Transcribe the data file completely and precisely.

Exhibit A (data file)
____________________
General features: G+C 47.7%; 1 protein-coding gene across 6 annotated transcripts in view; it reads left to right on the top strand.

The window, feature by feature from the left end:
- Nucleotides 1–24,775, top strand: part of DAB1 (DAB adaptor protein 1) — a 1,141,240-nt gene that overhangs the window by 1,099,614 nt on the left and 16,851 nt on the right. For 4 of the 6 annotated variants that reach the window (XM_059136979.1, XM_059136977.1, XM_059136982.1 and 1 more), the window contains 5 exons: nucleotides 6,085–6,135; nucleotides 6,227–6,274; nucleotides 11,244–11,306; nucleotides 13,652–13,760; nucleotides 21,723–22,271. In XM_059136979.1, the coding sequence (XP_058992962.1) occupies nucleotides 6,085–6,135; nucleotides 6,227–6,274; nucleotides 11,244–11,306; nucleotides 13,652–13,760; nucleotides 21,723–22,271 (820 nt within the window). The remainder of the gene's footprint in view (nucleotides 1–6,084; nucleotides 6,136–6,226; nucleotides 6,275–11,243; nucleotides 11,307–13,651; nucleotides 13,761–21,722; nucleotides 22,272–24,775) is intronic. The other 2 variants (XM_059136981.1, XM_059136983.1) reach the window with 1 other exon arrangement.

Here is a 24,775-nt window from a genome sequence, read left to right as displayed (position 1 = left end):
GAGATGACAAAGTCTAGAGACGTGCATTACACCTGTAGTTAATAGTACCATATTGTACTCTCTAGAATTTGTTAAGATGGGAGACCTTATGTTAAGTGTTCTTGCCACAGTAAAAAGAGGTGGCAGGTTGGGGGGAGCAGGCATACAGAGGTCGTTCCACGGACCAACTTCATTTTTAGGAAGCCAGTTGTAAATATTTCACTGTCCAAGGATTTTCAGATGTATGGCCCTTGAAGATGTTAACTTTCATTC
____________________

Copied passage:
General features: G+C 47.7%; 1 protein-coding gene across 6 annotated transcripts in view; it reads left to right on the top strand.

The window, feature by feature from the left end:
- Nucleotides 1–24,775, top strand: part of DAB1 (DAB adaptor protein 1) — a 1,141,240-nt gene that overhangs the window by 1,099,614 nt on the left and 16,851 nt on the right. For 4 of the 6 annotated variants that reach the window (XM_059136979.1, XM_059136977.1, XM_059136982.1 and 1 more), the window contains 5 exons: nucleotides 6,085–6,135; nucleotides 6,227–6,274; nucleotides 11,244–11,306; nucleotides 13,652–13,760; nucleotides 21,723–22,271. In XM_059136979.1, the coding sequence (XP_058992962.1) occupies nucleotides 6,085–6,135; nucleotides 6,227–6,274; nucleotides 11,244–11,306; nucleotides 13,652–13,760; nucleotides 21,723–22,271 (820 nt within the window). The remainder of the gene's footprint in view (nucleotides 1–6,084; nucleotides 6,136–6,226; nucleotides 6,275–11,243; nucleotides 11,307–13,651; nucleotides 13,761–21,722; nucleotides 22,272–24,775) is intronic. The other 2 variants (XM_059136981.1, XM_059136983.1) reach the window with 1 other exon arrangement.

Here is a 24,775-nt window from a genome sequence, read left to right as displayed (position 1 = left end):
GAGATGACAAAGTCTAGAGACGTGCATTACACCTGTAGTTAATAGTACCATATTGTACTCTCTAGAATTTGTTAAGATGGGAGACCTTATGTTAAGTGTTCTTGCCACAGTAAAAAGAGGTGGCAGGTTGGGGGGAGCAGGCATACAGAGGTCGTTCCACGGACCAACTTCATTTTTAGGAAGCCAGTTGTAAATATTTCACTGTCCAAGGATTTTCAGATGTATGGCCCTTGAAGATGTTAACTTTCATTC